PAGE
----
This guy on the left is my brothers dog GSXR (pronounced Gixer) who recently passed away from cancer. He was a purebred boxer and was as active as can be! In honor of him today I have a great guest post, courtesy of Ron Rutherford, about taking care of your high energy dog (or if you’re thinking about adopting one).
High energy dogs come in various sizes and shapes, and their energy level can depend on the breed and what they were bred for. So don’t those little dogs fool you, some of the most active breeds are the little ones! Terriers for example, will definitely keep you on your toes, and can be quite destructive if not kept active.
Unfortunately, a lot of dogs in shelters are high-energy which a lot of people just don’t understand or know how to deal with. So before taking on a high-energy dog, take a minute and read up on some tips on how to keep them busy!
You might also want to invest in one of THESE. ;)
Taking Care of High-Energy Dogs
However people go about selecting a dog to join their family, they often find themselves challenged by the energy-level of their canine companion. Many have a hard enough time taking care of their own exercise, let alone that of a relatively cooped up, well-nourished, furry fireball. Unfortunately, lack of exercise can lead to several negative behaviors in a dog and one could certainly argue that their mental well-being may suffer as well. High amounts of energy coupled with negative behaviors can lead to many pet owners feeling frustrated and helpless which often results in the use of punishment as a form of correction. The use of punishment or even force to correct a dog’s behavior will more than likely only worsen the situation. If your dog regularly has excess energy to burn, here are some effective approaches to tackling the problem that don’t require you to use punishment or force.
If you are able to make time to exercise yourself, include your dog as much as possible. This may require you to adapt to exercising in different ways, but mutual benefit is always the best option. Taking your dog running is the most obvious option, but not at all the only one. Bringing a dog on a bike ride, a hike through hills, rollerblading, or skateboarding are also great ways for you to exercise together.
Breeds that traditionally are used as work dogs may also take to pulling a load (either you or a weight) which will help burn energy quickly and efficiently. A dog weight vest may also make a good option for exercising a high energy dog where pulling won’t work.
Dogs are fairly adaptable and generally love to get out and do things, but not all exercise activities we engage in as humans are necessarily suitable for a dog. Use good judgment and consult a vet if you are unsure.
Provide Options for Your Dog
Dogs will exercise on their own in the space they have available, but they need you to provide options that are healthy outlets for their energy. The more options they have, the more likely they will continually keep themselves engaged.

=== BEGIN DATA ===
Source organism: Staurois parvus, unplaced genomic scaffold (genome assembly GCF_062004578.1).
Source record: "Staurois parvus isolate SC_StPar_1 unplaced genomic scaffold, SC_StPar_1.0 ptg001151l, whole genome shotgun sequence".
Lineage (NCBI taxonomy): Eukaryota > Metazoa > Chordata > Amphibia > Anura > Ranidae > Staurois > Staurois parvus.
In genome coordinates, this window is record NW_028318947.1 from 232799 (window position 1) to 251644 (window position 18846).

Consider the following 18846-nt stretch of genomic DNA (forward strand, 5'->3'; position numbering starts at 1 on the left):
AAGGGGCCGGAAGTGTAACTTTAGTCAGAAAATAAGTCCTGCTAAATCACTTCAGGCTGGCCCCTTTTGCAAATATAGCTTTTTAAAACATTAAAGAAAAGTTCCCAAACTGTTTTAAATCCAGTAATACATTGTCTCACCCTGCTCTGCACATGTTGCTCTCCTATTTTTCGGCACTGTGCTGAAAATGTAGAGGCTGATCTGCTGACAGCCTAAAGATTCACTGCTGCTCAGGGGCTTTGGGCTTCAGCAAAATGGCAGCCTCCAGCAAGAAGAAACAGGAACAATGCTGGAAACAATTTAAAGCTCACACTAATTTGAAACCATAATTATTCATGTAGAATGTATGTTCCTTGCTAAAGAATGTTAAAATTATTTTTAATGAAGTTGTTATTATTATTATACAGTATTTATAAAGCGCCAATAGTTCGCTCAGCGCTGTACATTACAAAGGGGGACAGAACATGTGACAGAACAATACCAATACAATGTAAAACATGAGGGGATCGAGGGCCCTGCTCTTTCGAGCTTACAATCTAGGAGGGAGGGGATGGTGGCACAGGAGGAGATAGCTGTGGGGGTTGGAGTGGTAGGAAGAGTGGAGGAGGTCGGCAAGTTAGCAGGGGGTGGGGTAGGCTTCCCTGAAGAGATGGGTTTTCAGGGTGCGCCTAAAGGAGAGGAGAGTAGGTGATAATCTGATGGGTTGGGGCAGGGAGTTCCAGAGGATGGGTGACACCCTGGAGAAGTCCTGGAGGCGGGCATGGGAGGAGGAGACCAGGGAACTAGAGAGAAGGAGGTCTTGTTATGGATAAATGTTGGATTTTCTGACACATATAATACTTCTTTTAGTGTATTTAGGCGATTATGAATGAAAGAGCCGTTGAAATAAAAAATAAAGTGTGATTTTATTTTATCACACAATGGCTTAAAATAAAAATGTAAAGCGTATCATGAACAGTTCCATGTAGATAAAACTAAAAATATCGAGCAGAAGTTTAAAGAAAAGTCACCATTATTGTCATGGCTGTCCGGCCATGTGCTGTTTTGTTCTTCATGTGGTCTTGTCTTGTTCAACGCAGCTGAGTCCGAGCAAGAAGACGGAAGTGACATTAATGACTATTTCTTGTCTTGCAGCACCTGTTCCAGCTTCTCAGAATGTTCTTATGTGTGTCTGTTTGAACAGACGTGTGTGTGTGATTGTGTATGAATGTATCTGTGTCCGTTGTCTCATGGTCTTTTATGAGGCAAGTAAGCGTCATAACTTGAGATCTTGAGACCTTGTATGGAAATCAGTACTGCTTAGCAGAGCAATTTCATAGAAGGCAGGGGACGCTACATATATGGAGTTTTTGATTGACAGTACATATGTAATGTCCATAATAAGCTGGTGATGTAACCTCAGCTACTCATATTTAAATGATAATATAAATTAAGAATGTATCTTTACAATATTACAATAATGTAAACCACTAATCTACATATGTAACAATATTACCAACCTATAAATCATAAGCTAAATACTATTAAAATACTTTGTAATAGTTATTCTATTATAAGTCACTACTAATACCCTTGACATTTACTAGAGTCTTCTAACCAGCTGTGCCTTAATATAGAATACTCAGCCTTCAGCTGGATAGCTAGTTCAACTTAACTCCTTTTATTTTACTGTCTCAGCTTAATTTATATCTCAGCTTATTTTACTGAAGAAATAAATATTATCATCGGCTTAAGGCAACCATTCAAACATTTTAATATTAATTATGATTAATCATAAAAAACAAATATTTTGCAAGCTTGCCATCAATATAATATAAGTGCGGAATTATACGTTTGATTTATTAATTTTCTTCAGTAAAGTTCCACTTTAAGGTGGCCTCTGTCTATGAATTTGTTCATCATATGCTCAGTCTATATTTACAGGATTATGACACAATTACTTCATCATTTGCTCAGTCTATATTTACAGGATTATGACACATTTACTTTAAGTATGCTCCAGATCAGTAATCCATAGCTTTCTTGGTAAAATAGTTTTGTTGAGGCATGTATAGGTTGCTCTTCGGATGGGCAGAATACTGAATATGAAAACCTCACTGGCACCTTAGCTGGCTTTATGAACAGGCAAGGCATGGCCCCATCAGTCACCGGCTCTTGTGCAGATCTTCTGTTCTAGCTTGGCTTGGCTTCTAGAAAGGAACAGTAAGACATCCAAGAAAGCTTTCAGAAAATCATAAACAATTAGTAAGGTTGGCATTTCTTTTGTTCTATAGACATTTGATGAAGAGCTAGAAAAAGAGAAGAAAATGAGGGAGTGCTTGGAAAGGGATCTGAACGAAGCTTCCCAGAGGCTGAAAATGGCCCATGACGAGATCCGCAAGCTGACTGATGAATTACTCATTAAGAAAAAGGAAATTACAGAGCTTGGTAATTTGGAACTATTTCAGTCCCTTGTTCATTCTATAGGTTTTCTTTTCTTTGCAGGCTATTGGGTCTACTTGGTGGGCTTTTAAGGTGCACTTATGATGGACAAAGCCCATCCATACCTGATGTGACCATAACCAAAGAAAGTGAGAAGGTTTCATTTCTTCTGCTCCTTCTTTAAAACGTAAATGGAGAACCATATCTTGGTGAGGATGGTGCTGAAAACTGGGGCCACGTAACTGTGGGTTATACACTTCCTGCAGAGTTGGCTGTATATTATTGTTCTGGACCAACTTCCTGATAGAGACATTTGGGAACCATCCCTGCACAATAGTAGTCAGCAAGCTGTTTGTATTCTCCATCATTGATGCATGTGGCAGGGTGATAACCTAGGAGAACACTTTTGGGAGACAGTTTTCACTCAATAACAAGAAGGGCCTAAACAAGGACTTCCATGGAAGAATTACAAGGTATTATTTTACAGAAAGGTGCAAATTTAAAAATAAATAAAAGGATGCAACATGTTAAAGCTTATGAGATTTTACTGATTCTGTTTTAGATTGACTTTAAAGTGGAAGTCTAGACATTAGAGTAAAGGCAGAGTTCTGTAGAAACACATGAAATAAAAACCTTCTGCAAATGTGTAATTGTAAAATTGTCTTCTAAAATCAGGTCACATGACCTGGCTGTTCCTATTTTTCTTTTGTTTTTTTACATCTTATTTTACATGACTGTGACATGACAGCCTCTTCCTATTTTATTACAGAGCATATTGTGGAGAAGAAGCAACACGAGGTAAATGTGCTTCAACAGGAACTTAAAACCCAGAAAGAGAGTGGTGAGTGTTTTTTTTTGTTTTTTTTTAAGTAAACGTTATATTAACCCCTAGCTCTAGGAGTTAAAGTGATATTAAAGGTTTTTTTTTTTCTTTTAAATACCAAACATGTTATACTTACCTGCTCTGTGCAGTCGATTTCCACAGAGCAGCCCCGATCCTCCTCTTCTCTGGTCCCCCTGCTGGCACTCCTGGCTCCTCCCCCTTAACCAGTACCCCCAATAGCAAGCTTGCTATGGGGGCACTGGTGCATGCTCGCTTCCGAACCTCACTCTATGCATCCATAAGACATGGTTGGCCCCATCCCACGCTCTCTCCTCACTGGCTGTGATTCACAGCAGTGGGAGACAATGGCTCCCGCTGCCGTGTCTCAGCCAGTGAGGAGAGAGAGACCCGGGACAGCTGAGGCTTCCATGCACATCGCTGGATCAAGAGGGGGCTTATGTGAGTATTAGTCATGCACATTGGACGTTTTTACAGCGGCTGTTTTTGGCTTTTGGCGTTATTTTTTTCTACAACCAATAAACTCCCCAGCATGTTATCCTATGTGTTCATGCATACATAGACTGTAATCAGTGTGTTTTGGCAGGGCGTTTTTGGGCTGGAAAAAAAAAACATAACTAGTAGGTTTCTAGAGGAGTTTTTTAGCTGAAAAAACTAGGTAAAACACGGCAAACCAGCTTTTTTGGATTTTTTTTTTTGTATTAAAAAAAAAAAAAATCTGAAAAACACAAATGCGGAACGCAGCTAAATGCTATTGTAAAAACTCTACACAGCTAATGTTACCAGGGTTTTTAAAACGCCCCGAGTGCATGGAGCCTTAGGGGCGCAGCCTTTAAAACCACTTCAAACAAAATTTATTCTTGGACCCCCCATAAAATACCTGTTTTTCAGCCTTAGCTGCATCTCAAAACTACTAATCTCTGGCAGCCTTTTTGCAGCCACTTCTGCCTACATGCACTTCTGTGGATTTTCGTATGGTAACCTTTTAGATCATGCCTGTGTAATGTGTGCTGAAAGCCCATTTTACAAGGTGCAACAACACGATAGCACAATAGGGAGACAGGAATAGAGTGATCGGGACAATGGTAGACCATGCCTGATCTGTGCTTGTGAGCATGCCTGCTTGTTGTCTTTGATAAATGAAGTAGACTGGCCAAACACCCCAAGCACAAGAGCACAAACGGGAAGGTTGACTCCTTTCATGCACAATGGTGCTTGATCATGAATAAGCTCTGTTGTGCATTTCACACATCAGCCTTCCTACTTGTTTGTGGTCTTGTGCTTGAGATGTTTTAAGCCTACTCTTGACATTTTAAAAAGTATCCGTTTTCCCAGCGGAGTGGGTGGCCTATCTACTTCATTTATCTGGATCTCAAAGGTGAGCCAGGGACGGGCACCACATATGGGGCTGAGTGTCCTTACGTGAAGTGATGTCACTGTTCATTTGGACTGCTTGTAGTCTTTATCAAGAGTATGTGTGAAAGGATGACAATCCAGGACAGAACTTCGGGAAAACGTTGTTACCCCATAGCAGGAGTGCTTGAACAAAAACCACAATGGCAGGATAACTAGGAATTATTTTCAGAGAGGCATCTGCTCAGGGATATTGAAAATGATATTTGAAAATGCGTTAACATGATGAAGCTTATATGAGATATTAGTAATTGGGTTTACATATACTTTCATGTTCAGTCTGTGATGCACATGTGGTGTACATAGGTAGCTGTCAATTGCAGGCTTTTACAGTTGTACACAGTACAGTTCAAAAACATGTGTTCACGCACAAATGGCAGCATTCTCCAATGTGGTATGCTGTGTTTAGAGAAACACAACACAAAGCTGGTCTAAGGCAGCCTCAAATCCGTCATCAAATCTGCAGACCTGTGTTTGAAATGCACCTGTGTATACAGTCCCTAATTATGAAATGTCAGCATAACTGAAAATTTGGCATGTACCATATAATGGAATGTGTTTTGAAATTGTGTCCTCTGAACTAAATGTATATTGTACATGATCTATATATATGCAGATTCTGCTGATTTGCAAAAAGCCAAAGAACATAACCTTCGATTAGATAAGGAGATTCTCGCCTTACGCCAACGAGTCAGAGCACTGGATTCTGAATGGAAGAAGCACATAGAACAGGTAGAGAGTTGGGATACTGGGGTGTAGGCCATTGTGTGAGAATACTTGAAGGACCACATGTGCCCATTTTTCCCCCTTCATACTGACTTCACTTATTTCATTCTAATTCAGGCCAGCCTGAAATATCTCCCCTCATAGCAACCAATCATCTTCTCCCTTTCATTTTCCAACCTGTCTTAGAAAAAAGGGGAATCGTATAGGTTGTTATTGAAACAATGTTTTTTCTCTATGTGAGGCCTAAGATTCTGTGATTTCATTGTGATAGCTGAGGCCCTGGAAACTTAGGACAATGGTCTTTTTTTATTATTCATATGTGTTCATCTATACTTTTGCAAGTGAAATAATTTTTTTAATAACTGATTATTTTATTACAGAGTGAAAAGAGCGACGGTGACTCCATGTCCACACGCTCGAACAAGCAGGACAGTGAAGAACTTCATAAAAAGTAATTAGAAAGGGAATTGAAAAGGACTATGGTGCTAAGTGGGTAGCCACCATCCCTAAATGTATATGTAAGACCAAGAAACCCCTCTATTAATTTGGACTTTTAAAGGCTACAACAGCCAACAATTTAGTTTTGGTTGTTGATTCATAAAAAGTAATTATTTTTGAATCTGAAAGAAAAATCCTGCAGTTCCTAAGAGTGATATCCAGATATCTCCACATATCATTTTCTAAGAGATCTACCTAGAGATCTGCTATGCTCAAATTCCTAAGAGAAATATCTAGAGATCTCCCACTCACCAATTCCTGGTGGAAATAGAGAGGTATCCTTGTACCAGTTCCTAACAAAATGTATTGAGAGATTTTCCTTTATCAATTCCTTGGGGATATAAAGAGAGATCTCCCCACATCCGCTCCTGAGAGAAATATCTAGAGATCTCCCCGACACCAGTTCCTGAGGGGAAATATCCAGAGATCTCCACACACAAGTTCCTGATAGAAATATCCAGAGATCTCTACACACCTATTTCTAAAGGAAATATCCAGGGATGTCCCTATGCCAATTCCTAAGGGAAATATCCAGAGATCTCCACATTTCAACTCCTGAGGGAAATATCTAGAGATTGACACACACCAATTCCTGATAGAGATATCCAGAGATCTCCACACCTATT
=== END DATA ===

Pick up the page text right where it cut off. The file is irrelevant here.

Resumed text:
Energy that dogs need to burn is not limited to physical exertion. Toys that get a dog moving are great, but ones that get them thinking are important too. If dogs could speak, I think they would say they can never have too many toys. They will also take more to some than others, so you have to keep offering new ones to find out what sort they like best.
Space can be a trickier issue to handle for providing a dog options to get energy out. The goal is to limit their movement as little as safely possible. A dog door may be a good option if your dog is unlikely to get into any trouble in the yard.
One is the Loneliest Number
Some dogs get along better on their own than others, but most love to interact with other dog-friendly creatures (particularly humans and other dogs). Socializing a dog is a good way to take care of some of its energy demands and this also doesn’t have to take a bite out of your schedule.
If you have a friend who also has a dog (or dogs), getting the dogs together will probably benefit both of you by letting the dogs play some of their energy out. Off leash dog parks are another way to accomplish this, although a wide array of dogs in attendance may require more supervision on your part. Alternatively, it might be a good idea to allow any dog-loving friends to borrow your dog from time to time even if they are not dog owners themselves.
If it is an option, you may want to consider adding a dog to the family so that they can keep themselves busy with each other. Of course, you don’t want to take on more responsibility than you can handle. It can make it a bit easier to take care of your dog’s energy needs though.
If you have time for a little extra training, agility courses are a good way to provide a positive outlet for your dog’s energy. The variety of obstacles and movement required exercise dogs both physically and mentally. A course will require some sturdy and safe materials and space, but this makes a good option for those with available yard space.
There are plenty of options for keeping an energetic dog happy. It’s all about compromise and figuring out what works for you both. With a little exploring, you may find your dog’s demands are not as difficult to accommodate as you thought.
Ron Rutherford is a writer with a passion for nature and a soft spot for Thai food. He currently freelances for Havahart Wireless, which specializes in progressive and humane wireless dog fences.